The thing is, to measure completeness, you need an accurate reference dataset to measure against. You could take TeleAtlas or NAVTEQ data for that, but that's expensive data and these companies don't give out their data for research purposes readily. Government data may also be suitable, but is not always available or, as is the case for the US for example, hopelessly outdated and inaccurate. In fact, OpenStreetMap jumpstarted the US mapping effort with a huge import from TIGER, a dataset which was never intended for routing / navigation and is a topology mess. Volunteers are working hard to improve that data, but it's slow progress.

If you want to give generating quantitative quality metrics a go yourself, your best bet engage with the OpenStreetMap community to learn about the data model and see how it fits with what you're trying to do. What constitutes 'routing data'? The roads and ferry routes themselves, obviously. Turn restrictions? Maximum speeds? Road quality? Grades? The OpenStreetMap help forum would probably be a good place to start. My guess is that with a limited budget, you will need to make a lot of assumptions to attain worldwide coverage.

HTH

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Thanks for the links - this is more along the lines of what I was I thinking. I had thought about how commercial providers must measure their stats but excluded it from my question which was already a bit long imho (I assume they look at the corrections when they re-survey and then claculate wider stats from this). For OSM measures, you are talking about comparing against inferior data (eg. TIGER/Line) or commercial data (I class OS data as commercial, here!). The latter sort of defeats the my reason for using OSM data. –  winwaed Nov 11 '10 at 23:08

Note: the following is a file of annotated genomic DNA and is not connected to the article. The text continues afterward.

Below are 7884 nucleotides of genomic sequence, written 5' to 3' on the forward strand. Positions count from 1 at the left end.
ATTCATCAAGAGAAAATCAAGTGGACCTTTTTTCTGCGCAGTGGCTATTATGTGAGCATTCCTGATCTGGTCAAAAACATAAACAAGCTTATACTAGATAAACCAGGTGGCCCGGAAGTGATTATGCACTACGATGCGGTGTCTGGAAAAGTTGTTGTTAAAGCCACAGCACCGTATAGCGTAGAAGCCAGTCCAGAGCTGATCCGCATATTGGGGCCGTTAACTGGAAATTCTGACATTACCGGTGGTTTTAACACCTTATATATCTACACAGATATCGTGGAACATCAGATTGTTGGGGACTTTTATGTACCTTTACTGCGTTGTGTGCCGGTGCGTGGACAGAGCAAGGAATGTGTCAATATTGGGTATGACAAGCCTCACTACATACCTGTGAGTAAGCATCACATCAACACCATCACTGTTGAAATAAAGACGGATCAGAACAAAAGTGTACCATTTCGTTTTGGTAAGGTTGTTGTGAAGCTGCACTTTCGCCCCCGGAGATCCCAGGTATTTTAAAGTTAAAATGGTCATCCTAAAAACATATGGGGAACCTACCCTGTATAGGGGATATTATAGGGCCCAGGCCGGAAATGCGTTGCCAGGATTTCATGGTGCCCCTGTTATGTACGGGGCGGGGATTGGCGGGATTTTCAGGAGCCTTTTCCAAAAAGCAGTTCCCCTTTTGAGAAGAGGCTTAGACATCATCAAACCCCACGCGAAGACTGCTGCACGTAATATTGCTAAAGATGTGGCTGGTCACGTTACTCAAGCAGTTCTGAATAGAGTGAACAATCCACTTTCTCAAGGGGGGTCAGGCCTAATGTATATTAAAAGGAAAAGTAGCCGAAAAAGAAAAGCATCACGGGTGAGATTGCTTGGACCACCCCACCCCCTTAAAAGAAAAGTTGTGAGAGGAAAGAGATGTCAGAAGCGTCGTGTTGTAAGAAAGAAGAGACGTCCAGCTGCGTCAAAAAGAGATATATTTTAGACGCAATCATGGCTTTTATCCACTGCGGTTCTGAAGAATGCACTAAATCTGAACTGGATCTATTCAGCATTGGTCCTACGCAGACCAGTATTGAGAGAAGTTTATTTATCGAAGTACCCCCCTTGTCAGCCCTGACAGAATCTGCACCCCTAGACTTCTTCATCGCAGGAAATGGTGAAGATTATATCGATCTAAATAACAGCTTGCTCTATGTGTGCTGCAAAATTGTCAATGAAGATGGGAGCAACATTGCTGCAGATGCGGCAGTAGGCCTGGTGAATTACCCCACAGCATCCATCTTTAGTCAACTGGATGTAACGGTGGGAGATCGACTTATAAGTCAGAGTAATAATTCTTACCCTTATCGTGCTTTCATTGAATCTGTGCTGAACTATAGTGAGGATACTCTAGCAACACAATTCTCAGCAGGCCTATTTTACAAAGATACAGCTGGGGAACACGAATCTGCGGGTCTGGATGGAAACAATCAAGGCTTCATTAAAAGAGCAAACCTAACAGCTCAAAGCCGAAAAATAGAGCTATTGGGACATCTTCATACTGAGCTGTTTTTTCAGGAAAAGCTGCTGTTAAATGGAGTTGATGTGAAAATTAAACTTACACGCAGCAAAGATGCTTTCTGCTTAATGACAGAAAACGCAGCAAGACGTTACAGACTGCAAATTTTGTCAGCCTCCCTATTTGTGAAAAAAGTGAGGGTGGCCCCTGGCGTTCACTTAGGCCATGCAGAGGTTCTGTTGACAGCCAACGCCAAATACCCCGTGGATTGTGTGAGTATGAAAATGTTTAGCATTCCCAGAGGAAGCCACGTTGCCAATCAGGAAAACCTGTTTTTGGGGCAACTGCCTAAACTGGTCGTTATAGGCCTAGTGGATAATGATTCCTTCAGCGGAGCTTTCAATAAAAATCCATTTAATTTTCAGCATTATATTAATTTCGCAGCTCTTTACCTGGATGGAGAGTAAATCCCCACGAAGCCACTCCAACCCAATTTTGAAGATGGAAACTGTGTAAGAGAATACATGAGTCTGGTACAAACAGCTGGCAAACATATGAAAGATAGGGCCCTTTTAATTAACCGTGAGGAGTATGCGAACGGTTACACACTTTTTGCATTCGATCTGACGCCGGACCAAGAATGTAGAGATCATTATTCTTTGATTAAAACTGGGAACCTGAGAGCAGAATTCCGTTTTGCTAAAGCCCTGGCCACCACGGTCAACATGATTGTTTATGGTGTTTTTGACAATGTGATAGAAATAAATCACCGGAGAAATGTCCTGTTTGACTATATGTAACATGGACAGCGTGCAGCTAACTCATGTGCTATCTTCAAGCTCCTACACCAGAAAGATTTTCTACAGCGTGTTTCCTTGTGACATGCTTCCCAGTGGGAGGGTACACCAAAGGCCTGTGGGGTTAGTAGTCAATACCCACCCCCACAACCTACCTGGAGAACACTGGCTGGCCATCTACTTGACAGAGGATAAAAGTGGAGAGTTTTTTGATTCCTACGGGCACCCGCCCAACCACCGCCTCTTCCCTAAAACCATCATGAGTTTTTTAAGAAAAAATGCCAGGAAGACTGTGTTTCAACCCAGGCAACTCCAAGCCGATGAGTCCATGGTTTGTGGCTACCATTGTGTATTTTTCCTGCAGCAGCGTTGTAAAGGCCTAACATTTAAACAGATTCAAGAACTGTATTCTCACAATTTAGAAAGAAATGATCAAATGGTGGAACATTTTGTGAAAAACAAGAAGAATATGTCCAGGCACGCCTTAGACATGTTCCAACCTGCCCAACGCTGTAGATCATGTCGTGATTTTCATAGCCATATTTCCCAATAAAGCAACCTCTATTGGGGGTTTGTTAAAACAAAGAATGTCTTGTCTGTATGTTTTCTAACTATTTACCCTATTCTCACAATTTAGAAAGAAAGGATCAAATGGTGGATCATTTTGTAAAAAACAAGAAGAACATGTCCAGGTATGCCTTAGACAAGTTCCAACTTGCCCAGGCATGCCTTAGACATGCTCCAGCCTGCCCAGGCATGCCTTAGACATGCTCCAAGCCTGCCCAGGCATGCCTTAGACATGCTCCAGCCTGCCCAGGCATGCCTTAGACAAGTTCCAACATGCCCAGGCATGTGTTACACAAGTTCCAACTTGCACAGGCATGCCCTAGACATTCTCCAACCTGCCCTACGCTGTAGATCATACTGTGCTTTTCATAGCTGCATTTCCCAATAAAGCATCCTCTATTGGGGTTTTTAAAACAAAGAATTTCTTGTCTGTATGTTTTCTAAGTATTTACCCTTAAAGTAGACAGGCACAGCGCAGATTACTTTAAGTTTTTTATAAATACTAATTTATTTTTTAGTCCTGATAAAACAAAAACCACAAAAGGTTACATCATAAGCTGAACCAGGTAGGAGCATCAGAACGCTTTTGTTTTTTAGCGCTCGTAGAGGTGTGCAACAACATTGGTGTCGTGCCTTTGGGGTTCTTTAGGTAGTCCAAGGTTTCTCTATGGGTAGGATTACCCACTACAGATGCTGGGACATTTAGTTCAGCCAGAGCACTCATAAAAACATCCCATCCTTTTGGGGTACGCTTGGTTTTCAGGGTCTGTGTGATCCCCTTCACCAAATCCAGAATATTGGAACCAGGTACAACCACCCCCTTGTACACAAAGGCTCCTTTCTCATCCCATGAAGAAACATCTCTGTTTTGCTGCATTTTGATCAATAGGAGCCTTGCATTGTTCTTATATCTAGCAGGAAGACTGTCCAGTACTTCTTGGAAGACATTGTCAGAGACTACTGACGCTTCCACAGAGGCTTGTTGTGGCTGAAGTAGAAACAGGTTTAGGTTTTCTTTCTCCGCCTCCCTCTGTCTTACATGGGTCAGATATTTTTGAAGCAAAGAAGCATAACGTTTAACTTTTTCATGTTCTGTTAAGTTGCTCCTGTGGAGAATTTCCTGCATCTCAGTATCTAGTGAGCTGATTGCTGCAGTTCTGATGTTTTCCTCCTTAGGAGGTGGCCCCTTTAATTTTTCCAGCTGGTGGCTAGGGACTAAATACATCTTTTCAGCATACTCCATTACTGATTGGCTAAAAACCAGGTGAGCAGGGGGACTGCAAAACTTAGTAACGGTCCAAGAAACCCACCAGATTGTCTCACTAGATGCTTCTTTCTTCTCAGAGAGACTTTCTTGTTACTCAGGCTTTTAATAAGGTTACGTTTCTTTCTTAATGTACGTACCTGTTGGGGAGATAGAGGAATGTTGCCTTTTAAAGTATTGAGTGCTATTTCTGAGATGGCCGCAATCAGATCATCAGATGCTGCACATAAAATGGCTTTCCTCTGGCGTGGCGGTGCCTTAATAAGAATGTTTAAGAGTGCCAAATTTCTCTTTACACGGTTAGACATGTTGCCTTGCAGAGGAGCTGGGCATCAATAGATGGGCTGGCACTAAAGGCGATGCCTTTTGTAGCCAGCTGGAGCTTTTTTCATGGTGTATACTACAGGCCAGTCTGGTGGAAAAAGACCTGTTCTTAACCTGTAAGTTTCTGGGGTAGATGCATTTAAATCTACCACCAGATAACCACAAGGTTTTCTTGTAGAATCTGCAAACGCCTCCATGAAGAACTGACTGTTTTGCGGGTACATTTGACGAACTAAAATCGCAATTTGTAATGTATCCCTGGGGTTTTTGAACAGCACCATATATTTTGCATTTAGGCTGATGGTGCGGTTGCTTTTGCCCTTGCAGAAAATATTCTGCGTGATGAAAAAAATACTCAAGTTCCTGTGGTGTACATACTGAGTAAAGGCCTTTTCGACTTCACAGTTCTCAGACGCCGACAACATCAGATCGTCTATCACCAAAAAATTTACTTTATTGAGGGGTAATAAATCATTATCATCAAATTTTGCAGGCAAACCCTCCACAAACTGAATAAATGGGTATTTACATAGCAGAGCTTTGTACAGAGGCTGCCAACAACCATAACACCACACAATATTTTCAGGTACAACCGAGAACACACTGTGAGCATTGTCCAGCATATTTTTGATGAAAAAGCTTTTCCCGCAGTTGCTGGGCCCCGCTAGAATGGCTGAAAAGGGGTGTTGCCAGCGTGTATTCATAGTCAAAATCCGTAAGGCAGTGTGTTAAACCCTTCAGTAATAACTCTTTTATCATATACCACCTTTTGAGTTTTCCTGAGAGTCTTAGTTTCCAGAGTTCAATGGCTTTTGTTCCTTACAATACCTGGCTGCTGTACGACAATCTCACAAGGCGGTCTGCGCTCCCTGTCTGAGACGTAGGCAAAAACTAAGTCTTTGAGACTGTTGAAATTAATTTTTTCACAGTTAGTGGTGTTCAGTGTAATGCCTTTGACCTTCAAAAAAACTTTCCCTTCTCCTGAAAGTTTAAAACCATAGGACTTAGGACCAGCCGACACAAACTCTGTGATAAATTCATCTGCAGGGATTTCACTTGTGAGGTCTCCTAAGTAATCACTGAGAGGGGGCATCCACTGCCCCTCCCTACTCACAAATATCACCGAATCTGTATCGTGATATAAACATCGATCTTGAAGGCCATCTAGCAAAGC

I think topological errors (eg. correct connectedness), attributes (average speeds), and existence are the main potential errors that I am worried about. Errors of a few metres (or even up to 100m) are much less of an issue because I am calculating route distances from city to city. Often with commercial networks I see directional differences of a ~mile due to one way systems, frontage roads,etc. –  winwaed Nov 11 '10 at 23:09
    
I'm going to award the bounty to this answer - it is the closest to what I was looking for. Although there's work in the area, it looks to be a difficult problem - and a weakness of the OSM approach. Commercial surveyors can compare errors/changes found during re-surveys and estimate an error from this. OSM cannot do this. –  winwaed Nov 16 '10 at 17:05
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You will probably get a better range of answers over at http://gis.stackexchange.com/questions

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Thanks I wasn't aware of it's existence. I've just signed up and will cross-post. –  winwaed Nov 10 '10 at 19:57
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There's a nice project looking specifically at the connectivity of OpenStreetMap - for details please see these blog articles about OSM connectivity. They're producing statistics about the number of "routing islands" and duplicate-ways.

And this link shows islands/duplicates etc on a map visualisation.